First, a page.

APA psychologists part of FDA panel evaluating menthol removal from cigarettes

A year-long effort culminated last month when the Tobacco Products Scientific Advisory Committee called for menthol's removal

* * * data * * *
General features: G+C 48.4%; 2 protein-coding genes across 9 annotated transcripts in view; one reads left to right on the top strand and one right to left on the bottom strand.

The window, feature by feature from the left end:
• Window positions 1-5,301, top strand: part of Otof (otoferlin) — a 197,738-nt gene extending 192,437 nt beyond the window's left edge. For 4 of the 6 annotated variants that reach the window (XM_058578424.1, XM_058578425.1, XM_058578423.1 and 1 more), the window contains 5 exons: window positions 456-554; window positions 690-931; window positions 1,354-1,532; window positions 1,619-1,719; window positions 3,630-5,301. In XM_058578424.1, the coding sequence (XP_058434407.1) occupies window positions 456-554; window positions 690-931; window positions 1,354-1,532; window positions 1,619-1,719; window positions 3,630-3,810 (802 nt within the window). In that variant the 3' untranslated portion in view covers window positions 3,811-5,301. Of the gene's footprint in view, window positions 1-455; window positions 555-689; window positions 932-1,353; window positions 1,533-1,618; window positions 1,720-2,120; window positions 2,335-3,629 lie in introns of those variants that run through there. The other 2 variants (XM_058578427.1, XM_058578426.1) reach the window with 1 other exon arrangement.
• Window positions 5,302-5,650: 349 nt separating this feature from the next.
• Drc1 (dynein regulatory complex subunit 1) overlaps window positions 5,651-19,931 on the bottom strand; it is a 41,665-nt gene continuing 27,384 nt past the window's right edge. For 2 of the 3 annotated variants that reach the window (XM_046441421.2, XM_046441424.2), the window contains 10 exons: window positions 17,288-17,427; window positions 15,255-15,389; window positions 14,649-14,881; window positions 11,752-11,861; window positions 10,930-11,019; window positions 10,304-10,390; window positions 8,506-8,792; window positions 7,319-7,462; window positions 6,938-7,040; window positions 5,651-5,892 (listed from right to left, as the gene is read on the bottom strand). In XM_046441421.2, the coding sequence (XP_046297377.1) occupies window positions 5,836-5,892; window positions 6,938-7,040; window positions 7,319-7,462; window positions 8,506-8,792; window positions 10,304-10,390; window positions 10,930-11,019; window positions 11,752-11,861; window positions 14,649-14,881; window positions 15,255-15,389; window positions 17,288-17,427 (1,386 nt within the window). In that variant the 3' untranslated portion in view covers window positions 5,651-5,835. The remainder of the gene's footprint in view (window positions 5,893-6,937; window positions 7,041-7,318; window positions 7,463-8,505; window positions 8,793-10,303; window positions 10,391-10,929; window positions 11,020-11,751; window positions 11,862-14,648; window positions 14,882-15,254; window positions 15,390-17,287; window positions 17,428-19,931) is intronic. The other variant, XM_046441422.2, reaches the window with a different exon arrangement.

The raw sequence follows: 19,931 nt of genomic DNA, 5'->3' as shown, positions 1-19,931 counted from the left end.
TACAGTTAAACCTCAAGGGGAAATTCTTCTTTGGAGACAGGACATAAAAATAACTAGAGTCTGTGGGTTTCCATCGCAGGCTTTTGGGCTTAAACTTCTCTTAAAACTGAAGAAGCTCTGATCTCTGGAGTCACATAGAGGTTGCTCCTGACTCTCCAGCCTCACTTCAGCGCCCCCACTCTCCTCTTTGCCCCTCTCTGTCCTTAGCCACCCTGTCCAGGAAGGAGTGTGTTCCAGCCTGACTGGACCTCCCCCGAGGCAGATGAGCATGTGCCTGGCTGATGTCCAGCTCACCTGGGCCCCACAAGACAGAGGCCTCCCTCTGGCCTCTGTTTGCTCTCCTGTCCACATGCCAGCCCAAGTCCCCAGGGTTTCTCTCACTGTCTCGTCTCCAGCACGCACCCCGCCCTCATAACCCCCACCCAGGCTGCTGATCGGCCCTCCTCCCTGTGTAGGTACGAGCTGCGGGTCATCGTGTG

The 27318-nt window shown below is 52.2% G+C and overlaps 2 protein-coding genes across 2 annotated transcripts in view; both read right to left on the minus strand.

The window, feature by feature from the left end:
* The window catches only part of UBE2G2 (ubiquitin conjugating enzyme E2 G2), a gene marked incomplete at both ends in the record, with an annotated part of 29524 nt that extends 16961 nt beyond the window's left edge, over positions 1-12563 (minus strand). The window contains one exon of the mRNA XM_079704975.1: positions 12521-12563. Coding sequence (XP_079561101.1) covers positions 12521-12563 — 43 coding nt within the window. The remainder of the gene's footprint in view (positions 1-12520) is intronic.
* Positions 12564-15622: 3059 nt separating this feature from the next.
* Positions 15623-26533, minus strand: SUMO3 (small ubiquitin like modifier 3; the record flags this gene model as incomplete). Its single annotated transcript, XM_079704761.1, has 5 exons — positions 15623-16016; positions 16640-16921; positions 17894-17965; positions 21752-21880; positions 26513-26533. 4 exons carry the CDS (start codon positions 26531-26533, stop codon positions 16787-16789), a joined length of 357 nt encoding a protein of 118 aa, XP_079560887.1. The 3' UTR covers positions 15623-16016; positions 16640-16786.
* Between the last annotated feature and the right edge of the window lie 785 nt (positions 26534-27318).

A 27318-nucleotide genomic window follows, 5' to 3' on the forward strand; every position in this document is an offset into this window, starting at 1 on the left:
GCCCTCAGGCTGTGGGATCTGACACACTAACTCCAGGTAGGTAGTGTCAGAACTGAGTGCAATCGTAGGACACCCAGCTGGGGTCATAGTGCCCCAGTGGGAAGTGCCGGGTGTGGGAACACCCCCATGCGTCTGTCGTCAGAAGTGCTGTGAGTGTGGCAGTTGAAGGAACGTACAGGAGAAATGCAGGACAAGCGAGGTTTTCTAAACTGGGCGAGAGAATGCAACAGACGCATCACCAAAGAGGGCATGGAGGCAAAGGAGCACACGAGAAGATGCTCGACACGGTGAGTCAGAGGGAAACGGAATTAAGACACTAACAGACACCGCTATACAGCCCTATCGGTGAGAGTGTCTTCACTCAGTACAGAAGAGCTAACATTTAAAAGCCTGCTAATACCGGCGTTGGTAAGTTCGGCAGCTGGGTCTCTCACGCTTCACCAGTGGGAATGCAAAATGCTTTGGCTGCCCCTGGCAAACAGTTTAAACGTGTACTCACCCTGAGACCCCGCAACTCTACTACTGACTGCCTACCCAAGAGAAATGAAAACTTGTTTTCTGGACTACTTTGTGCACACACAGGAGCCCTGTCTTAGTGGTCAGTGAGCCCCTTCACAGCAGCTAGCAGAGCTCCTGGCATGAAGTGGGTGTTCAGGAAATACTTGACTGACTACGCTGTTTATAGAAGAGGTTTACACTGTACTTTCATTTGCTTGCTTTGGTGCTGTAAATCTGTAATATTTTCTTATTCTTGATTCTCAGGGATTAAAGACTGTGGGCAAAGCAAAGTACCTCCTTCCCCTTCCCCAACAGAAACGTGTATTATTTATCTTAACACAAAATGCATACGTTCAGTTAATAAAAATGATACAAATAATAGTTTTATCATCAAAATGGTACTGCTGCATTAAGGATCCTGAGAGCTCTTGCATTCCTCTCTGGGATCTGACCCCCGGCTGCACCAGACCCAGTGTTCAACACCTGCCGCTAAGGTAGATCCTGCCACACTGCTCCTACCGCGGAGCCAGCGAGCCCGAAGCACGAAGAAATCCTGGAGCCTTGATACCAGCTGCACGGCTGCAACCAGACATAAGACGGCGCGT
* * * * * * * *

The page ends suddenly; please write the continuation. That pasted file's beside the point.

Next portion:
A year-long effort to evaluate whether menthol should be banned as a constituent ingredient in cigarettes culminated last month when the Tobacco Products Scientific Advisory Committee (TPSAC) called for its removal from tobacco products. APA Fellows Dorothy Hatsukami and Jack Henningfield serve on the TPSAC (PDF, 29 KB) and Hatsukami was a member of the Menthol Subcommittee (PDF, 20 KB) that evaluated menthol as an additive. The recommendations were part of a report (PDF, 4.5 MB) commissioned as a mandate of the “Family Smoking Prevention and Tobacco Control Act” which required FDA to evaluate the public health impact of menthol with respect to 1) the risks and benefits to the population as a whole, including users and nonusers of tobacco products; 2) the increased or decreased likelihood that existing users of tobacco products will stop using such products; and 3) the increased or decreased likelihood that those who do not use tobacco products will start using such products.  Among the findings of the report, TPSAC cited sufficient evidence to conclude that a relationship is more likely than not that the availability of menthol cigarettes increases experimentation and regular smoking; that a relationship is more likely than not that the availability of menthol cigarettes increases the likelihood of addiction and the degree of addiction in youth smokers; and that a relationship is more likely than not that the availability of menthol cigarettes results in lower likelihood of smoking cessation success in African Americans, compared to smoking non-menthol cigarettes. The FDA will consider the report and recommendations of the TPSAC, and is expected to announce the progress of its review approximately three months from the date of the reports’ submission.